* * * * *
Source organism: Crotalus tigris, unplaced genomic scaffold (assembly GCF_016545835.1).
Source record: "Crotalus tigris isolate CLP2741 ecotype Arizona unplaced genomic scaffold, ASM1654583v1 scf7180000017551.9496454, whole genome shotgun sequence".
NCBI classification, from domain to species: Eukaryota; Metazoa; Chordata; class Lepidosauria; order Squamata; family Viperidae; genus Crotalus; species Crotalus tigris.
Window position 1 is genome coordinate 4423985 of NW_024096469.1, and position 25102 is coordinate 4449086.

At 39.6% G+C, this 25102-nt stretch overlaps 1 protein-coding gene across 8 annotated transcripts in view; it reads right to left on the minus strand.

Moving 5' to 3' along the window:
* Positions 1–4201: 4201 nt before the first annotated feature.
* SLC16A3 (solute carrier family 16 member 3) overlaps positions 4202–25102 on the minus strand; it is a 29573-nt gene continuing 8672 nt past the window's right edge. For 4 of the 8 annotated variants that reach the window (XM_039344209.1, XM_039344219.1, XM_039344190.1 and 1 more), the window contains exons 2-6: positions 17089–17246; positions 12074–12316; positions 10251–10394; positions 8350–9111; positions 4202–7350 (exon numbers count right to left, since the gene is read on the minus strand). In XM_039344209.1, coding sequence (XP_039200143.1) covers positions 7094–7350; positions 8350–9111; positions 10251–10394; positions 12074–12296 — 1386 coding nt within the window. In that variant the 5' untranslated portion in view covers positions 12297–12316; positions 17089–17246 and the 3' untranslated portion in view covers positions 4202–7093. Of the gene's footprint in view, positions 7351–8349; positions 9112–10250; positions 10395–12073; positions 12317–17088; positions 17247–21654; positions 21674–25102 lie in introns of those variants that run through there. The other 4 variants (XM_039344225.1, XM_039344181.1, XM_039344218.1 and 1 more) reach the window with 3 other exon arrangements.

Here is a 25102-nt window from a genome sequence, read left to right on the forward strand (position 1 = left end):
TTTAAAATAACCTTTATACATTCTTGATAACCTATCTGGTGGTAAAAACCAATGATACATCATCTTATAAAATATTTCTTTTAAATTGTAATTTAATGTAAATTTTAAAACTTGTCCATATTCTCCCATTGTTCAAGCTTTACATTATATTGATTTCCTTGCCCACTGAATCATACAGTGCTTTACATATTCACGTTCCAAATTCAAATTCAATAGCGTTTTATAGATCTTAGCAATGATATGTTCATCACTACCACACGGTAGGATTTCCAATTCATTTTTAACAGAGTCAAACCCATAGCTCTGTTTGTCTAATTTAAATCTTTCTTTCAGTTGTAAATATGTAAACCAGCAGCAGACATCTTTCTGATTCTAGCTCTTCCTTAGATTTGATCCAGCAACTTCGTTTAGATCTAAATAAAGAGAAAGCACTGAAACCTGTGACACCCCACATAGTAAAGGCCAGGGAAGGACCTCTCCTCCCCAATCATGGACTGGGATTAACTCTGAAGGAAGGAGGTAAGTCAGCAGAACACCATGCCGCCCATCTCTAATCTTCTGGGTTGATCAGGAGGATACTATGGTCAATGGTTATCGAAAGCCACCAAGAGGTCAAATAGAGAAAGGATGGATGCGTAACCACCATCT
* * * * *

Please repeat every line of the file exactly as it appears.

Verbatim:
Source organism: Crotalus tigris, unplaced genomic scaffold (assembly GCF_016545835.1).
Source record: "Crotalus tigris isolate CLP2741 ecotype Arizona unplaced genomic scaffold, ASM1654583v1 scf7180000017551.9496454, whole genome shotgun sequence".
NCBI classification, from domain to species: Eukaryota; Metazoa; Chordata; class Lepidosauria; order Squamata; family Viperidae; genus Crotalus; species Crotalus tigris.
Window position 1 is genome coordinate 4423985 of NW_024096469.1, and position 25102 is coordinate 4449086.

At 39.6% G+C, this 25102-nt stretch overlaps 1 protein-coding gene across 8 annotated transcripts in view; it reads right to left on the minus strand.

Moving 5' to 3' along the window:
* Positions 1–4201: 4201 nt before the first annotated feature.
* SLC16A3 (solute carrier family 16 member 3) overlaps positions 4202–25102 on the minus strand; it is a 29573-nt gene continuing 8672 nt past the window's right edge. For 4 of the 8 annotated variants that reach the window (XM_039344209.1, XM_039344219.1, XM_039344190.1 and 1 more), the window contains exons 2-6: positions 17089–17246; positions 12074–12316; positions 10251–10394; positions 8350–9111; positions 4202–7350 (exon numbers count right to left, since the gene is read on the minus strand). In XM_039344209.1, coding sequence (XP_039200143.1) covers positions 7094–7350; positions 8350–9111; positions 10251–10394; positions 12074–12296 — 1386 coding nt within the window. In that variant the 5' untranslated portion in view covers positions 12297–12316; positions 17089–17246 and the 3' untranslated portion in view covers positions 4202–7093. Of the gene's footprint in view, positions 7351–8349; positions 9112–10250; positions 10395–12073; positions 12317–17088; positions 17247–21654; positions 21674–25102 lie in introns of those variants that run through there. The other 4 variants (XM_039344225.1, XM_039344181.1, XM_039344218.1 and 1 more) reach the window with 3 other exon arrangements.

Here is a 25102-nt window from a genome sequence, read left to right on the forward strand (position 1 = left end):
TTTAAAATAACCTTTATACATTCTTGATAACCTATCTGGTGGTAAAAACCAATGATACATCATCTTATAAAATATTTCTTTTAAATTGTAATTTAATGTAAATTTTAAAACTTGTCCATATTCTCCCATTGTTCAAGCTTTACATTATATTGATTTCCTTGCCCACTGAATCATACAGTGCTTTACATATTCACGTTCCAAATTCAAATTCAATAGCGTTTTATAGATCTTAGCAATGATATGTTCATCACTACCACACGGTAGGATTTCCAATTCATTTTTAACAGAGTCAAACCCATAGCTCTGTTTGTCTAATTTAAATCTTTCTTTCAGTTGTAAATATGTAAACCAGCAGCAGACATCTTTCTGATTCTAGCTCTTCCTTAGATTTGATCCAGCAACTTCGTTTAGATCTAAATAAAGAGAAAGCACTGAAACCTGTGACACCCCACATAGTAAAGGCCAGGGAAGGACCTCTCCTCCCCAATCATGGACTGGGATTAACTCTGAAGGAAGGAGGTAAGTCAGCAGAACACCATGCCGCCCATCTCTAATCTTCTGGGTTGATCAGGAGGATACTATGGTCAATGGTTATCGAAAGCCACCAAGAGGTCAAATAGAGAAAGGATGGATGCGTAACCACCATCT